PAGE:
A: Like all theatres, we have lost our income from ticket sales. So any help will be greatly appreciated. Another vital part of our lives — since we don't have a home venue in St. Petersburg — is going on tours. This year, we have had to cancel all of our spring and summer tours: to Italy, Belarus, Israel, and other countries. Just the other day, we learned that we won't be going on our usual Japanese tour in December 2020 either. That's because you have to get ready for a tour well in advance: you have to pick the venue for your performance, ship off the set and costumes, start selling tickets, and so on. The directors of the top theatres in Europe and America have already announced that they won't be able to resume normal performances until early 2021, and large theatres are not very keen on the socially distanced seating layout.
Of course, we particularly regret the cancellation of our shows at the Bolshoi Theatre, which were planned for late July. Over the course of a week, we would have put on three different productions from our troupe's playbill. This would have been our first performance in this format at the country's main theatre. Being on the stage of Bolshoi is a tremendous honour for any performer. It's still unclear whether the tour will still take place in the nearest future; and if it does, we have no way of knowing when.
Z: Could you share something about your immediate plans, and maybe your work on restoring Leonid Yacobson's miniatures?
A: Our priority right now is returning to our regular, intensive training schedule at our rehearsal halls. As soon as that happens, our dancers and tutors will get back to restoring Leonid Yacobson's Classicism-Romanticism and Rodin cycles. Obviously, we will only be able to accomplish that under the guidance of former soloists from the Choreographic Miniatures troupe, who performed when Yacobson himself was ballet master. They help us carefully preserve the ballet traditions, and pass these masterpieces on to the next generation. Many theatres are currently making tentative steps back to normal. The Yacobson Ballet Theatre, too, has resumed rehearsals. Its art director, Andrian FADEEV, talks to Zinaida ARSENYEVA of Sankt-Peterburgskiye Vedomosti about the setback in the Onegin project, about the theatre's losses and new plans. And about why online streams will never replace live performances.
Z: Andrian, you had a premiere planned for July. It's probably been called off, right?
A: We now have a chance to gradually get back to rehearsing. At the moment, the rehearsals are done on a strictly individual basis: the only people present are one or two soloists, the tutor, and the orchestra leader. All in full compliance with the Rospotrebnadzor [Russian consumer rights and public health agency] regulations. This small-scale format is obviously no replacement for our usual intense rehearsal process, but it is quite beneficial when it comes to working out the nuances of a specific part, a specific role.
Unfortunately, we were forced to abandon our work on John Cranko's Onegin production late this March. As international air travel was about to shut down, Agneta and Victor Valcu, the ballet masters who oversee the protection of John Cranko's heritage, were forced to drop everything post haste and leave Russia. Working together with them had been very fruitful, and a great learning opportunity for our young dancers, since Agneta and Victor are professionals with an incredible level of experience. They have had a chance to cooperate with many talented choreographers, and the Cranko Foundation entrusted them with staging Onegin at La Scala in Milan and the Bolshoi Theatre in Russia. Joining forces with them was both an honour and a challenge for our troupe. But so long as the borders remain closed, we will be unable to return to the production. We are currently honing the segments that we did manage to work on, using our video footage as reference. We first tapped into the Onegin ballet in the summer of 2019; for two weeks, our dancers worked under Reid Anderson, ballet teacher and the art director of the Cranko Foundation. At the end of his visit, we became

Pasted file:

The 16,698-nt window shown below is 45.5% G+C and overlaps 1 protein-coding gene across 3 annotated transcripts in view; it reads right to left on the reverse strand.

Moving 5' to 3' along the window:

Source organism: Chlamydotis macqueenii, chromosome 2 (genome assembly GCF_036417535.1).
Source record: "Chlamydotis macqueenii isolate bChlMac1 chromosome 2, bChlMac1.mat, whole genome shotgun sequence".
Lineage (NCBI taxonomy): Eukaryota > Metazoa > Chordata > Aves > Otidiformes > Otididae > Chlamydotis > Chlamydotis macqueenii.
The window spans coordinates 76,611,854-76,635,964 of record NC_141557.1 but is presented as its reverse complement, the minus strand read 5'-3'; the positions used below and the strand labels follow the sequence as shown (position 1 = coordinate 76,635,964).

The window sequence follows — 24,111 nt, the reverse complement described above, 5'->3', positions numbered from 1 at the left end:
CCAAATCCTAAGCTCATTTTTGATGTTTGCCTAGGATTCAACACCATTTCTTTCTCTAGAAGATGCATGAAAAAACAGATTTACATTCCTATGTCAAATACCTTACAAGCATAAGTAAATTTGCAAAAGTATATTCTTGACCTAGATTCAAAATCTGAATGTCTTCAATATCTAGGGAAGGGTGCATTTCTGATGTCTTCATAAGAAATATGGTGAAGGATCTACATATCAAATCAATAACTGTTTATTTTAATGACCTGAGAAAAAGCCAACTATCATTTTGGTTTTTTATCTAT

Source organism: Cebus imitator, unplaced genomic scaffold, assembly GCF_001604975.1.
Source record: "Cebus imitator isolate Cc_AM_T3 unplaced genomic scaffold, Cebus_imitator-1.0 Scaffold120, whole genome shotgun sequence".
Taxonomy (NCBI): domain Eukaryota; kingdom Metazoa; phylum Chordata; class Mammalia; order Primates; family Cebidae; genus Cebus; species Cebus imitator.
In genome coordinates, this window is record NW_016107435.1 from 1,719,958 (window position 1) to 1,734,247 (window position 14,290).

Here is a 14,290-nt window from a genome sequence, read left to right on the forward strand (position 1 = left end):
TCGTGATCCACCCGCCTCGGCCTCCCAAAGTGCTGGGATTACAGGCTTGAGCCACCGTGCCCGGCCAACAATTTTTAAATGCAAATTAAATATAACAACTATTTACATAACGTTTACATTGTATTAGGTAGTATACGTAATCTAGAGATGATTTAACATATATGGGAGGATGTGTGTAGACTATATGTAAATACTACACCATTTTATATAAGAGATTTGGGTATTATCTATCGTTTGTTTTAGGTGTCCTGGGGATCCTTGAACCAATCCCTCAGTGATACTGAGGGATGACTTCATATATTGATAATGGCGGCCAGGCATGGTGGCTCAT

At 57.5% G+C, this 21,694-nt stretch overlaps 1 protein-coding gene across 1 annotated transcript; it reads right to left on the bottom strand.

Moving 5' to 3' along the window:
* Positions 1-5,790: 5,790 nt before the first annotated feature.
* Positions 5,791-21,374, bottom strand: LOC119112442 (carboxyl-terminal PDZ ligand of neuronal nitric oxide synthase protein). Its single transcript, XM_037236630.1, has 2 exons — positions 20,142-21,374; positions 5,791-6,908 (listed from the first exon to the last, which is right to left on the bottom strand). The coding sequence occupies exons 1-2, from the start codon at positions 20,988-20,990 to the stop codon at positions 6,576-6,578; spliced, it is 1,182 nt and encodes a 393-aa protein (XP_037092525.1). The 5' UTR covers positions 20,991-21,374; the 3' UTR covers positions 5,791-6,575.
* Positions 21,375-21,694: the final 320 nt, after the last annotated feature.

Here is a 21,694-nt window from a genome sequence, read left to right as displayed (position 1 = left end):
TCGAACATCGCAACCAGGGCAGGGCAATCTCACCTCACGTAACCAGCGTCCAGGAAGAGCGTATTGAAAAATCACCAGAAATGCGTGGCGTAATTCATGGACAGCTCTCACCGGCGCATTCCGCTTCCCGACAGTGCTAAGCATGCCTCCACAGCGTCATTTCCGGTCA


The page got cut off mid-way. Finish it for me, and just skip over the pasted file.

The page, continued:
the fist theatre in St. Petersburg to receive official authorisation to stage this legendary ballet. The cast for the performance has not been finalised yet. That's one of the conditions set by the
Foundation. It's not until the premiere is much closer that we will learn who exactly will be performing during the first show. This does have its upsides: the secrecy adds a spirit of healthy competition to the rehearsal process. So far, a number of our theatre's soloists are trying out for the main parts: Alla Bocharova, Honoured Artist of Russia; Elena Chernova, Sofia Matyushenskaya, Olga Mikhailova, Anna Skvortsova; Anastasia Milyachenko, Andrey Sorokin, and others. Setting an exact date for the premiere is rather difficult at the moment. But as soon as the borders open again, as soon as the ballet masters are able to return to Russia and pick up where they left off, we will start negotiating with the stage venues for a premiere date. Our theatre does not have a stage of its own, which makes things a bit more complicated. We hope that the show premières in 2021, but unfortunately, we cannot currently give a more precise date than that.
Z: For three months, your dancers were cut off from proper training in the rehearsal hall. How does such a long break affect a person's physical shape?
A: Our performers never stopped training at home; they kept themselves in shape as well as they could. Dancers know perfectly well that if you jump back into action after a long break, you always end up injured. And no-one wants to go to hospital with their injuries; they want to work, to dance. I think that a month of hard work out to be enough to get back in good shape.
Z: During the lockdown, many theatres streamed the productions from their current playbill or from their archives. The Mariinsky Theatre being the obvious champion. Did you theatre make any appearance
on the net?
 
Sankt-Peterburgskiye Vedomosti, 13 July, 2020